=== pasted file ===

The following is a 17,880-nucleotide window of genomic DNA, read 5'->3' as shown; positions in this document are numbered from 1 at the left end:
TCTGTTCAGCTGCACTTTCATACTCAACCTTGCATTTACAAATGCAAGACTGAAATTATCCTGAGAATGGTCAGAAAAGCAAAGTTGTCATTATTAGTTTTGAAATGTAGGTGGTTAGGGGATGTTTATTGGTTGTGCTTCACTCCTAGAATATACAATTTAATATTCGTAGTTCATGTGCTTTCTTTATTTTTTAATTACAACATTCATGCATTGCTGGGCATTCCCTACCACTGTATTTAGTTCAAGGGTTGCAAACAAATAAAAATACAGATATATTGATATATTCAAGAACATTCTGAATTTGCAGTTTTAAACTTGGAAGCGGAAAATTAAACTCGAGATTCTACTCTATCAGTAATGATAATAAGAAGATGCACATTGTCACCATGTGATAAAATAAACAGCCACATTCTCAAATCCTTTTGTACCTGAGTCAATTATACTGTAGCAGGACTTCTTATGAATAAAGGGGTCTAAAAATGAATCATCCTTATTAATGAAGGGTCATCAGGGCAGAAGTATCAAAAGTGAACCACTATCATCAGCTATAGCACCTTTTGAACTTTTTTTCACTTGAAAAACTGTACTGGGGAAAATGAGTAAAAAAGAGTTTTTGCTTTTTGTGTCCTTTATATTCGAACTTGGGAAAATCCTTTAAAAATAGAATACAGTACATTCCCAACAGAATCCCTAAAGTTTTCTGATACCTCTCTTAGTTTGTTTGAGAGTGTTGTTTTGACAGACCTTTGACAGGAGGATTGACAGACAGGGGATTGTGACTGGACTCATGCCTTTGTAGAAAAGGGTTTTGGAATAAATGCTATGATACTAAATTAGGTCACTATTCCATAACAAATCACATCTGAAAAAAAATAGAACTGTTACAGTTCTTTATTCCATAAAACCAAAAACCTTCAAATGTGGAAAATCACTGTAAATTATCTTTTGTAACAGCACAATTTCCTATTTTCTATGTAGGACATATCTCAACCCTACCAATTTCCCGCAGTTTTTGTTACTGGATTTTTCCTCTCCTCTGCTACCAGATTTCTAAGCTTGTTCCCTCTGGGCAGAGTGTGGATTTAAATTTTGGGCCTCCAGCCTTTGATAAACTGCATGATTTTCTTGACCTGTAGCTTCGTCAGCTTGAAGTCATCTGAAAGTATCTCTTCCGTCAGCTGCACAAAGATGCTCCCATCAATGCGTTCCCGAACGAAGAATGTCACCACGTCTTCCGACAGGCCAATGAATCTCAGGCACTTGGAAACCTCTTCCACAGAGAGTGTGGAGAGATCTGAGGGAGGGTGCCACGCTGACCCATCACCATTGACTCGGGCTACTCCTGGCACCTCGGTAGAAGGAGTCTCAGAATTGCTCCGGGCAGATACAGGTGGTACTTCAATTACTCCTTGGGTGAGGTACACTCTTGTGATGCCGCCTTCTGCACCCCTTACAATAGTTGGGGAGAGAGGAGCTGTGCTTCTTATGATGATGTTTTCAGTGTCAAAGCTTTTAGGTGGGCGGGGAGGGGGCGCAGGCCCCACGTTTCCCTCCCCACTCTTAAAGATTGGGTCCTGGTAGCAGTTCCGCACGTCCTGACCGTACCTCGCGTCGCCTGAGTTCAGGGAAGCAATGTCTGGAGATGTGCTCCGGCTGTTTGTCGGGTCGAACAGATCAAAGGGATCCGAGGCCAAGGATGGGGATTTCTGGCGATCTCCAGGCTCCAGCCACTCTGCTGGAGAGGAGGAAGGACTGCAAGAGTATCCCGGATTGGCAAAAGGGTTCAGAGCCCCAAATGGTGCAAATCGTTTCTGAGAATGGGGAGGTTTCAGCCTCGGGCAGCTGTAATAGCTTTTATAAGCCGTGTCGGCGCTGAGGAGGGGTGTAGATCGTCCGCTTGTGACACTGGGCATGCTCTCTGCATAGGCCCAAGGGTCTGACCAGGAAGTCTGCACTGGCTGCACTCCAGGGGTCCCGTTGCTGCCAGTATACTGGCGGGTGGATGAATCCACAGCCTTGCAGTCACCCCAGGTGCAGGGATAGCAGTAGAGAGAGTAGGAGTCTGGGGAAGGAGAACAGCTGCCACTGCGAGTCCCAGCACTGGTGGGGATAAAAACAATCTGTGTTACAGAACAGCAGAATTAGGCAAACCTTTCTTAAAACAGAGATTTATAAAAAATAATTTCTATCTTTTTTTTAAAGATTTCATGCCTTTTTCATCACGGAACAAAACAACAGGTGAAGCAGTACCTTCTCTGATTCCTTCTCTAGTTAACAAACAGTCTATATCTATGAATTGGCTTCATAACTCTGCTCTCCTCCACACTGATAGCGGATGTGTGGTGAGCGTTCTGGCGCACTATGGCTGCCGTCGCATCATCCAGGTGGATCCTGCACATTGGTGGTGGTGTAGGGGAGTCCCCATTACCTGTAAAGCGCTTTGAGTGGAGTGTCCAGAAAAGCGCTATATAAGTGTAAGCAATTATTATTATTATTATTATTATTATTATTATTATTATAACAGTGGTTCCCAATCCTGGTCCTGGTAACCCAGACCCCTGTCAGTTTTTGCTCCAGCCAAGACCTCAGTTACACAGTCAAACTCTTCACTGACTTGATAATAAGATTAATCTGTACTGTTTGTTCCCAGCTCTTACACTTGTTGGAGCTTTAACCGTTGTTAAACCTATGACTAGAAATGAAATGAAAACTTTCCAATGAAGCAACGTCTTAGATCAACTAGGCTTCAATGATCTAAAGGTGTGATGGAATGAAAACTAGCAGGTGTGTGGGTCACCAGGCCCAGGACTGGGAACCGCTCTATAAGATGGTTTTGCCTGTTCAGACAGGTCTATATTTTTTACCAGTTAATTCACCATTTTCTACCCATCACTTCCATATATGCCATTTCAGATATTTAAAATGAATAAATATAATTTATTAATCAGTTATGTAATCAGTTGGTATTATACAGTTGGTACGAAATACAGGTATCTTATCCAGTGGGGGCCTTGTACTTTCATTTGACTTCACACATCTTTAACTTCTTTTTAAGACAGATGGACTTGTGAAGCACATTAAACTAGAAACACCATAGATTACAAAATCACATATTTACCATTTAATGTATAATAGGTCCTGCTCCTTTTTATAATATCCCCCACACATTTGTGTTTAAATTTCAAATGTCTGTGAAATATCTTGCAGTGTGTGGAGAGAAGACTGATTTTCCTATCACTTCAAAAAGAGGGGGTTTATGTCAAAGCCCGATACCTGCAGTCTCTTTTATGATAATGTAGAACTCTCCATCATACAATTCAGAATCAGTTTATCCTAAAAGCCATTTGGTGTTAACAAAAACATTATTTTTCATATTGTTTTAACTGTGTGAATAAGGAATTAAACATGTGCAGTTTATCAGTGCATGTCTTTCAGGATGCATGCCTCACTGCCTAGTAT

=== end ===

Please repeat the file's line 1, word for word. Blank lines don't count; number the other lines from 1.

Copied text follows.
The following is a 17,880-nucleotide window of genomic DNA, read 5'->3' as shown; positions in this document are numbered from 1 at the left end: